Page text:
Ranked top to bottom, overall scores on the left, and the prices we paid on the right.
First, if you require four different colors of ink in your multi-function pen/pencil combo, our recommendation is the Uni Jetstream 4&1. This unit is delightful to hold and provides a solid experience top to bottom. If you need, or are OK with, a thinner pen line, then you’ll likely be quite delighted. The other pens offering 4 ink colors just don’t compare as favorably to the Uni. This was my son’s favorite of the bunch.
If, however, you can make do with black, blue, and red inks, both the BIC and the Nitto are terrific pens. If you prefer a thicker-bodied pen, we suggest you get the Nitto Stalogy 019, as it has a 14mm diameter body. If you prefer a thinner-bodied pen, then the BIC 4-Color 3+1 is probably going to make you happier, as its slender barrel is just 12mm in diameter. Two millimeters doesn’t sound like a lot, but the hand-feel difference is quite obvious when you hold both back-to-back. My daughter prefers thicker pens and liked the Nitto most, whereas I prefer thinner pens and liked the BIC.
When you consider cost, the BIC is hard to pass up. At just $5.49 for one (or less than $10 for a 3-pack), it represents an excellent value overall. Plus, BIC products are pretty easy to find, making it trivial to get a replacement should yours wander off, get borrowed, or just wear out from use.
Anyway, I hope this helps if you’re in the market for a multi-function pen & pencil combo writing device. Feel free to leave a comment and I’ll answer questions if I can.
The Best Multi-pencils of 2020
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Everyone knows about multi-pens — pens that contains multiple colors and sometimes a pencil — but what about multi-pencils? These are much rarer, but they do exist (and they are quite cool).
What is a Multi-pencil?
A multi-pencil is a writing instrument that contains more than one mechanical pencil. By convention any writing instrument with a pen in it is generally known as a “multi-pen” but when it only has pencils inside, the name shifts to “multi-pencil.” The pencils in these tools generally have more than one size, but they could also contain multiple lead grades.
Pro-Use Mecha 357
The Mecha 357 is a 0. 3, 0.5, and 0.7 mm pencil in one. With a heavy (28 grams) brass body and Rotring-like good looks, it’s a cool pencil, albeit not a very popular one. This pencil looks a lot like the Rotring Quattro but lacks some of its design finesse.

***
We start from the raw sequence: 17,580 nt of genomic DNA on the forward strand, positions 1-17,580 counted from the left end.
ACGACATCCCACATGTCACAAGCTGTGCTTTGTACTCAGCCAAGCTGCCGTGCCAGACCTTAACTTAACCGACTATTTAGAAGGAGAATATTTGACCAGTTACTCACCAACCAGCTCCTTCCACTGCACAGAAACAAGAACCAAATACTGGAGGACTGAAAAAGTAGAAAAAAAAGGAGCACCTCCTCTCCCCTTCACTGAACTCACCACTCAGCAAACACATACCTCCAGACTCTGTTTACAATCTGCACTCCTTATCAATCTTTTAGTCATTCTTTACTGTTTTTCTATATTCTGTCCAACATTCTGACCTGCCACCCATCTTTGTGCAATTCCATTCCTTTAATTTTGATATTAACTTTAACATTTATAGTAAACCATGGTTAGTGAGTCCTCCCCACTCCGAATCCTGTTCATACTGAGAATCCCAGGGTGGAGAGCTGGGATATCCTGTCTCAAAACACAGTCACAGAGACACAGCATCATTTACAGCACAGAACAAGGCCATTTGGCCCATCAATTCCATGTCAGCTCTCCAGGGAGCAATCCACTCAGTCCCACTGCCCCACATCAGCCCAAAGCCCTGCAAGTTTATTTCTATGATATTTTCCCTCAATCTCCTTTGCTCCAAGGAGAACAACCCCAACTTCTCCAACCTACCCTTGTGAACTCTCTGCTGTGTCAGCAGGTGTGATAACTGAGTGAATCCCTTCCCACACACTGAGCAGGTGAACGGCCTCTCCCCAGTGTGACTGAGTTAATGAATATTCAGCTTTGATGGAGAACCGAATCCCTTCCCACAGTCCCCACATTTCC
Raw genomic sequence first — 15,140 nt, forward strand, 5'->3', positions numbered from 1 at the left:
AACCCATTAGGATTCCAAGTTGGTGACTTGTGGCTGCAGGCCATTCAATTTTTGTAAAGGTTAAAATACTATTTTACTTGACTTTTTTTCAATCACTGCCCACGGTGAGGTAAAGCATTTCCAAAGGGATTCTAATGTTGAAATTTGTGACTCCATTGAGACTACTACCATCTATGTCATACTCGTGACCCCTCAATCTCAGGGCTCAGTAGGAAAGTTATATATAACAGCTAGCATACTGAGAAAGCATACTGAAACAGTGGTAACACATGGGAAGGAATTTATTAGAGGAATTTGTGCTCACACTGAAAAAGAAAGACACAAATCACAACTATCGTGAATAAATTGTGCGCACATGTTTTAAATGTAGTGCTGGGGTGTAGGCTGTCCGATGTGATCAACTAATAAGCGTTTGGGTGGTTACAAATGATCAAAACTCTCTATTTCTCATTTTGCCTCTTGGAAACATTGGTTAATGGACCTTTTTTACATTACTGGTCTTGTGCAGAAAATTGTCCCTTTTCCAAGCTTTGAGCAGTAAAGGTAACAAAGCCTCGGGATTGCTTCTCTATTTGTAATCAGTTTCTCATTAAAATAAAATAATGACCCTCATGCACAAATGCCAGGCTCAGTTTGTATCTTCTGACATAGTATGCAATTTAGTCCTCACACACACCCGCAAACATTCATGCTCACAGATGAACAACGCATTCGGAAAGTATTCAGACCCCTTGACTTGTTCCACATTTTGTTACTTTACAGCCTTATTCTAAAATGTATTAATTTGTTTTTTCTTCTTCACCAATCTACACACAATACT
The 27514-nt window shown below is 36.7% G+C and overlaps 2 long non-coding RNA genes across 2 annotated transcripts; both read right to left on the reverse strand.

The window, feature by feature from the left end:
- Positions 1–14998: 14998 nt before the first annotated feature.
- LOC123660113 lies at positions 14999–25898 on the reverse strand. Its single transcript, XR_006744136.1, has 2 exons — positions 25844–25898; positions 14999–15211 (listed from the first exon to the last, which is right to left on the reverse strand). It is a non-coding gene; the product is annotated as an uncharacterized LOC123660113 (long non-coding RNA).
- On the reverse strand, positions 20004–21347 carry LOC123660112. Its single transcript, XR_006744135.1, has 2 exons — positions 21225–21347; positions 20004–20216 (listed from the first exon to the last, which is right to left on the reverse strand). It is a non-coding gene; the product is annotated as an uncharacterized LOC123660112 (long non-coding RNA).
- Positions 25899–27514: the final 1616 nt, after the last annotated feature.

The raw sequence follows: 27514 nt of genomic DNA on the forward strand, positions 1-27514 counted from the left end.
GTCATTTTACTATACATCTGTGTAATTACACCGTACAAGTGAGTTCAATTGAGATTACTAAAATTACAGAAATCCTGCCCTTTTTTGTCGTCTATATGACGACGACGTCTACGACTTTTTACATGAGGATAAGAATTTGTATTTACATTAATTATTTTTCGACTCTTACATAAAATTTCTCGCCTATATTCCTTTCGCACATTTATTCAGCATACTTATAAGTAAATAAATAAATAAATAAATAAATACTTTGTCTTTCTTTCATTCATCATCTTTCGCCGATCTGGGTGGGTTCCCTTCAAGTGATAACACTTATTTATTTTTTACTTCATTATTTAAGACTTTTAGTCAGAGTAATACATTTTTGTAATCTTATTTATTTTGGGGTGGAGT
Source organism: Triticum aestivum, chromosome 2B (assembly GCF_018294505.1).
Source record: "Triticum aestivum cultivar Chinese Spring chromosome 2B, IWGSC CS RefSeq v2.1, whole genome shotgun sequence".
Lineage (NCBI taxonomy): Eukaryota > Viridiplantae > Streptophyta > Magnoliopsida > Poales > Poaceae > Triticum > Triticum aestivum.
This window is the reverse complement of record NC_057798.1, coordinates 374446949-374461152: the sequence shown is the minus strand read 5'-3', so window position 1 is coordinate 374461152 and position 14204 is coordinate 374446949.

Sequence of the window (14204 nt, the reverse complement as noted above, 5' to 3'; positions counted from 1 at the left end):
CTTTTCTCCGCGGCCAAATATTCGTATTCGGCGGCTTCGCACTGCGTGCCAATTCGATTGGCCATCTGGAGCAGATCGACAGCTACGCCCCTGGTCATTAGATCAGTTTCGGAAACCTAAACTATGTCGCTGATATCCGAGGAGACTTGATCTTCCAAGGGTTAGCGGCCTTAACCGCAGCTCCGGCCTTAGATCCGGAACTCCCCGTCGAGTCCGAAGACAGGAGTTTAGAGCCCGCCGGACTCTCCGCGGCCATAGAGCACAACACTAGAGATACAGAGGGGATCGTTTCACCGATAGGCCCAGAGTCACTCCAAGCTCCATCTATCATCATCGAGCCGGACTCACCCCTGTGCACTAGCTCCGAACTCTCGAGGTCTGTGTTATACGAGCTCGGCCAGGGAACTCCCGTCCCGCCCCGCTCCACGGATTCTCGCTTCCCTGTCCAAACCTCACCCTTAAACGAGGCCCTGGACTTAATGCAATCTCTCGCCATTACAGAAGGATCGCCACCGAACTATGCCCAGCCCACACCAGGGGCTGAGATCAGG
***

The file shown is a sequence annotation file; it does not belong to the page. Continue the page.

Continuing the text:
The Tutto3 is another multi-pencil with 0.3, 0.5, and 0.7 mm lead sizes that comes from a basically unknown brand. With a $49.00 retail price it’s cheaper than the Mecha 357 and has very good reviews, with users remarking on the usefulness when drawing. The pencil was, for a time, promoted by artist Leonardo Perenzierto.
Also like the Rotring Quattro, this has a gravity-assisted selector, where the direction the pencil faces will determine which tip is extended.
Uni Color 3 Mechanical Multi-pencil
Uni sell it’s Nano Dia lead in multiple colors, so the obvious thing to do is to put multiple lead colors into a multi-pencil. The Uni Color 3 is exactly what you are expecting: a 3-color multi-pen body with three pencil components and no pens! The Color 3 is a simple offering with a plastic body and typical Uni styling.
Pentel Function 357
The Function 357 is no longer made, but this was Pentel’s 0.3, 0.5 0.7 mm multi-pencil. This is a fully plastic device, that looks like a Sarasa multi-pen (or the Uni Color 3 for that matter).
While the pen is no longer made they do hit Ebay now and then. It’s not exactly a collector’s item so finding them can be a challenge.
This is something you could do yourself if you pull the pencil parts out of multi-pens, so long as the slides on the each of the pen colors supports a pencil movements (extend and click, not just extend). You’ll need two pencil components if you start off with a 2+1 pen. The good news is that the pencil components are cheap (about $3) the bad news is that they are generally sold in 0.5 mm and it can be hard to find other sizes.